While the decision to part ways with Sinofsky was a good thing in terms of moving Microsoft in a new direction, it also means the loss of a great mind that had a strong handle on Microsoft's software and innovation. Sinofsky may not be a team player, but he was great at what he did. Losing that sort of creativity and completely revamping the inner dynamic of how Microsoft's teams work will not be an easy task.
Julie Larson-Green, who has worked with Microsoft since 1993, is replacing Sinofsky. She played a key role in program management, and UI design/research for Windows 7 and Windows 8. So we'll see if Larson-Green can stand up to the challenge and fill Sinofsky's shoes while complying with the new integrated direction Microsoft is looking to take.
Sinofsky's leave is eerily similar to that of the recently departed
, Apple's former VP of iOS Software. Forstall was let go in late October after 15 years with Apple due to recent issues with iOS 6's maps and his tendency to not get along with other Apple execs.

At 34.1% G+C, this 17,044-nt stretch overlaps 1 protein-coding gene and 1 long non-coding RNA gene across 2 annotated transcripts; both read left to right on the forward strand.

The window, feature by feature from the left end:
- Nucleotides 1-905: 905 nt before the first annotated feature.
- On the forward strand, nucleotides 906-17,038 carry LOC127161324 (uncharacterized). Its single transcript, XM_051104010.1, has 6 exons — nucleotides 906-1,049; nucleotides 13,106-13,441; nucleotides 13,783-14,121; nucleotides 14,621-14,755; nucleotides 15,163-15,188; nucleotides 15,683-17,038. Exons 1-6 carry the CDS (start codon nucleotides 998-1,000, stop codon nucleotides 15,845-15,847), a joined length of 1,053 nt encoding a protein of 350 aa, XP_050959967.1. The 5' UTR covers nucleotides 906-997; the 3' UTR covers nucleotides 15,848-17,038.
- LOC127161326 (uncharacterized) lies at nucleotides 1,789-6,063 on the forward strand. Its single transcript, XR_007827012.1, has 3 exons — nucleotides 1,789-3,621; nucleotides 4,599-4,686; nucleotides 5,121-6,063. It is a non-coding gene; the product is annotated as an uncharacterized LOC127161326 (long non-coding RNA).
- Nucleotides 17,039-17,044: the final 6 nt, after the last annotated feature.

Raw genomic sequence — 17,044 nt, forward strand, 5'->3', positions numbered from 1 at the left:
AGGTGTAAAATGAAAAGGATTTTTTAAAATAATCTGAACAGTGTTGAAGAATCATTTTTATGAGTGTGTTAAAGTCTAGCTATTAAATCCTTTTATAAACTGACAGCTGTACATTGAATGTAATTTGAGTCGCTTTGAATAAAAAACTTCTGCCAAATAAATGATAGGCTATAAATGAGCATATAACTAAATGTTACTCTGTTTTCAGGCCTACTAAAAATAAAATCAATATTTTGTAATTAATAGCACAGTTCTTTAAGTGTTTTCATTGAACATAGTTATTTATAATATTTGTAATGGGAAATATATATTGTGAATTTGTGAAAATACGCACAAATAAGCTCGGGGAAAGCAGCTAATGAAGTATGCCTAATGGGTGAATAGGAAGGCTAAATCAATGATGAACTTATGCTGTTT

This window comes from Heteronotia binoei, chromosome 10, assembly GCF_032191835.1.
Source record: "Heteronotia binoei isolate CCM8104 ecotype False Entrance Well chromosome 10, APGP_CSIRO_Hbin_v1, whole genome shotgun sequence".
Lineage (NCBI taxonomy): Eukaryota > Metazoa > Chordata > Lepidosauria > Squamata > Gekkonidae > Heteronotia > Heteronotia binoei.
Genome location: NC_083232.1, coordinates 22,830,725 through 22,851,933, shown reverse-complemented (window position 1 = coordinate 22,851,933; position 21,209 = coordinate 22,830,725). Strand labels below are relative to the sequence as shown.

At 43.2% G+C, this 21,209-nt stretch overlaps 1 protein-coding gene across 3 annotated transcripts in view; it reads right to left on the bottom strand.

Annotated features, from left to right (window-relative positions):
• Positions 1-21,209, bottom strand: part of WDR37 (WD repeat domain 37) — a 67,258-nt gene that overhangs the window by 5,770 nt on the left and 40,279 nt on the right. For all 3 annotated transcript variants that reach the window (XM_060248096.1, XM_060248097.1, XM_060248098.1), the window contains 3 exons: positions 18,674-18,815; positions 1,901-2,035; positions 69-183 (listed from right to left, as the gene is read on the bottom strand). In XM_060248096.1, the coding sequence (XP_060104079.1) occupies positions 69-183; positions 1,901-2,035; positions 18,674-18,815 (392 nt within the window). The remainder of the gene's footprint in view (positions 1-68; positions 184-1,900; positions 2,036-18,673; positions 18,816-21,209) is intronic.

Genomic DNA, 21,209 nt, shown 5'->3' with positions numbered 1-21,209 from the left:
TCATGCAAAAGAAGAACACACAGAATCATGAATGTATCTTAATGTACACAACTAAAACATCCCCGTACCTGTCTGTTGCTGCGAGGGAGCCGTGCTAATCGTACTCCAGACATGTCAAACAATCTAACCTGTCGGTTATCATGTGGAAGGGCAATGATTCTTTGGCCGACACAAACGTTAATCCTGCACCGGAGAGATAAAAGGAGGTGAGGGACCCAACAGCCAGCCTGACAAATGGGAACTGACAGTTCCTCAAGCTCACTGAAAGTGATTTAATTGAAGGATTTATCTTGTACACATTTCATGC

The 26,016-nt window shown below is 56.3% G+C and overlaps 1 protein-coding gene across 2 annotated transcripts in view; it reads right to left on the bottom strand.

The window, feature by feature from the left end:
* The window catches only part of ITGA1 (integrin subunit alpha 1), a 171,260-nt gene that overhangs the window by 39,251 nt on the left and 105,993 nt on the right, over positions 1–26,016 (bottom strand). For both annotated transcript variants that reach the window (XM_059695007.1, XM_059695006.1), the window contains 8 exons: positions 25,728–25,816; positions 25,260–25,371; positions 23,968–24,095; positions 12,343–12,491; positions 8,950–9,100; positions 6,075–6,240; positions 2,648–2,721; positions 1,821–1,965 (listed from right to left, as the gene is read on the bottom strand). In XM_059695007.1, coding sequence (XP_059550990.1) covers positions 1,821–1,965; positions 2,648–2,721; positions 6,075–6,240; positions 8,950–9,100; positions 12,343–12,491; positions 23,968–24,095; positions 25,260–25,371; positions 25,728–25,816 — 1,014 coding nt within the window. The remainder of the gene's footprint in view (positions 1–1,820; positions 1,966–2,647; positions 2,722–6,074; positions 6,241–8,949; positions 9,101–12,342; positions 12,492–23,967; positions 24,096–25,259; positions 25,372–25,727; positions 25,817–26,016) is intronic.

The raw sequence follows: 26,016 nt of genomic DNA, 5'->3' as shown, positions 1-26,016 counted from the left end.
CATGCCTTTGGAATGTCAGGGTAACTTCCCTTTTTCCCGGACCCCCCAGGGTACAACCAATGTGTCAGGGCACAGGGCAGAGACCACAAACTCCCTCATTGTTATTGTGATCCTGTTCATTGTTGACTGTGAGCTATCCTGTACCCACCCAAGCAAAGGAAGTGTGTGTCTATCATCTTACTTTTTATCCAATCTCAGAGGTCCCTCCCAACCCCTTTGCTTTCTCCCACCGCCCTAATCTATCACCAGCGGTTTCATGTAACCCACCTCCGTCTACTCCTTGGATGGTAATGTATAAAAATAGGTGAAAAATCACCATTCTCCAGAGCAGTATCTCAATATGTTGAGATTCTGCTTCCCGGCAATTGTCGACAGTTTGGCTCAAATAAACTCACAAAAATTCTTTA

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RE: Sinofsky and Forstall should go make their own company!
11/14/2012 5:53:01 PM
Windows does have its moments of faults. Install a program like Adobe Flash plug-in can be a nightmare. Computer manufactures usually have it installed, but I found cases that it does not work. So it is best to uninstall it and download it from a reputable source. Well this not easy to do over the phone. Also using remote desktop can work, but that may not be easy to get it to work. The end result is best to work on that system in person to fix the issue.
There are other times that installing Windows programs are foreign. Why does a program need "something .NET" to be installed first and then the main program. Windows can be just as foreign to install programs like it is in Linux. I am a semi-software developer, I know why .NET is required for some programs, but other people does not.